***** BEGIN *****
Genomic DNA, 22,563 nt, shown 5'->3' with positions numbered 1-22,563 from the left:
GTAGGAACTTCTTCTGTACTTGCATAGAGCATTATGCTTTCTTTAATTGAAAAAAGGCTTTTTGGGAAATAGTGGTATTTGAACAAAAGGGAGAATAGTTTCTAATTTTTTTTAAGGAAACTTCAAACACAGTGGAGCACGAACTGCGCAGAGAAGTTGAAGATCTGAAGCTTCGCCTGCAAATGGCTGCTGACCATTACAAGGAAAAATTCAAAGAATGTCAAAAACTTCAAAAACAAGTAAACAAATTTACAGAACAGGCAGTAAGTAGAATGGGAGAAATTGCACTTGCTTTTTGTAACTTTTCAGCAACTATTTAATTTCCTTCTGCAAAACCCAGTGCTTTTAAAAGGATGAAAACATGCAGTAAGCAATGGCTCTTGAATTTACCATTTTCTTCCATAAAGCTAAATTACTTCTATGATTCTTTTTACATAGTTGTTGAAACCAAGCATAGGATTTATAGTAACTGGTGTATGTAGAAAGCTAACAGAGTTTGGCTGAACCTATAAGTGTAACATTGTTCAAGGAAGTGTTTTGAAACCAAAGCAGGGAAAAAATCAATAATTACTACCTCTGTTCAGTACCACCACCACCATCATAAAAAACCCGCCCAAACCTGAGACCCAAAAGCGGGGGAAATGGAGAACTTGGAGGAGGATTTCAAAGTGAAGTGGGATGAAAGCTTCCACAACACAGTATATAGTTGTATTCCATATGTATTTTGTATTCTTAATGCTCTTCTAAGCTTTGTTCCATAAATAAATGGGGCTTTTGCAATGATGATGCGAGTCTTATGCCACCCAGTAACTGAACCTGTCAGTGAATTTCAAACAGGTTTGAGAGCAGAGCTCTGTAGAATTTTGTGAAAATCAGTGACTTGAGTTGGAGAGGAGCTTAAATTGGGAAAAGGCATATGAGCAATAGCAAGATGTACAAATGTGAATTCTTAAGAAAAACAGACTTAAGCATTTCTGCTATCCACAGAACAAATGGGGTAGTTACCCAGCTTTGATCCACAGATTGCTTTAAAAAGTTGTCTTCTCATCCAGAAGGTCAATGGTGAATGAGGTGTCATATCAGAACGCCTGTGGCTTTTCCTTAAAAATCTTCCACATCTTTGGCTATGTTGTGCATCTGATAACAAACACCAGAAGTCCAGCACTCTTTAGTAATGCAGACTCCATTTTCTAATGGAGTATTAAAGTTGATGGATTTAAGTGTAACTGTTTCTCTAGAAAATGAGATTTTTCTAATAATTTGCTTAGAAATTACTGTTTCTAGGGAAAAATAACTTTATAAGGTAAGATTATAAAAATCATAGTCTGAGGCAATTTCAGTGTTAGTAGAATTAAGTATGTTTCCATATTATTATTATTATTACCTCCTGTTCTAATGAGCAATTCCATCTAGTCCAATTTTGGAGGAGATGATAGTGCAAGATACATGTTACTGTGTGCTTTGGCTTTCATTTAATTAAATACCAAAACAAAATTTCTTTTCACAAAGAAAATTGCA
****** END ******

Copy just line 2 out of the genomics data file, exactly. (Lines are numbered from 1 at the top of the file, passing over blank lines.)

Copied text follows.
GTAGGAACTTCTTCTGTACTTGCATAGAGCATTATGCTTTCTTTAATTGAAAAAAGGCTTTTTGGGAAATAGTGGTATTTGAACAAAAGGGAGAATAGTTTCTAATTTTTTTTAAGGAAACTTCAAACACAGTGGAGCACGAACTGCGCAGAGAAGTTGAAGATCTGAAGCTTCGCCTGCAAATGGCTGCTGACCATTACAAGGAAAAATTCAAAGAATGTCAAAAACTTCAAAAACAAGTAAACAAATTTACAGAACAGGCAGTAAGTAGAATGGGAGAAATTGCACTTGCTTTTTGTAACTTTTCAGCAACTATTTAATTTCCTTCTGCAAAACCCAGTGCTTTTAAAAGGATGAAAACATGCAGTAAGCAATGGCTCTTGAATTTACCATTTTCTTCCATAAAGCTAAATTACTTCTATGATTCTTTTTACATAGTTGTTGAAACCAAGCATAGGATTTATAGTAACTGGTGTATGTAGAAAGCTAACAGAGTTTGGCTGAACCTATAAGTGTAACATTGTTCAAGGAAGTGTTTTGAAACCAAAGCAGGGAAAAAATCAATAATTACTACCTCTGTTCAGTACCACCACCACCATCATAAAAAACCCGCCCAAACCTGAGACCCAAAAGCGGGGGAAATGGAGAACTTGGAGGAGGATTTCAAAGTGAAGTGGGATGAAAGCTTCCACAACACAGTATATAGTTGTATTCCATATGTATTTTGTATTCTTAATGCTCTTCTAAGCTTTGTTCCATAAATAAATGGGGCTTTTGCAATGATGATGCGAGTCTTATGCCACCCAGTAACTGAACCTGTCAGTGAATTTCAAACAGGTTTGAGAGCAGAGCTCTGTAGAATTTTGTGAAAATCAGTGACTTGAGTTGGAGAGGAGCTTAAATTGGGAAAAGGCATATGAGCAATAGCAAGATGTACAAATGTGAATTCTTAAGAAAAACAGACTTAAGCATTTCTGCTATCCACAGAACAAATGGGGTAGTTACCCAGCTTTGATCCACAGATTGCTTTAAAAAGTTGTCTTCTCATCCAGAAGGTCAATGGTGAATGAGGTGTCATATCAGAACGCCTGTGGCTTTTCCTTAAAAATCTTCCACATCTTTGGCTATGTTGTGCATCTGATAACAAACACCAGAAGTCCAGCACTCTTTAGTAATGCAGACTCCATTTTCTAATGGAGTATTAAAGTTGATGGATTTAAGTGTAACTGTTTCTCTAGAAAATGAGATTTTTCTAATAATTTGCTTAGAAATTACTGTTTCTAGGGAAAAATAACTTTATAAGGTAAGATTATAAAAATCATAGTCTGAGGCAATTTCAGTGTTAGTAGAATTAAGTATGTTTCCATATTATTATTATTATTACCTCCTGTTCTAATGAGCAATTCCATCTAGTCCAATTTTGGAGGAGATGATAGTGCAAGATACATGTTACTGTGTGCTTTGGCTTTCATTTAATTAAATACCAAAACAAAATTTCTTTTCACAAAGAAAATTGCA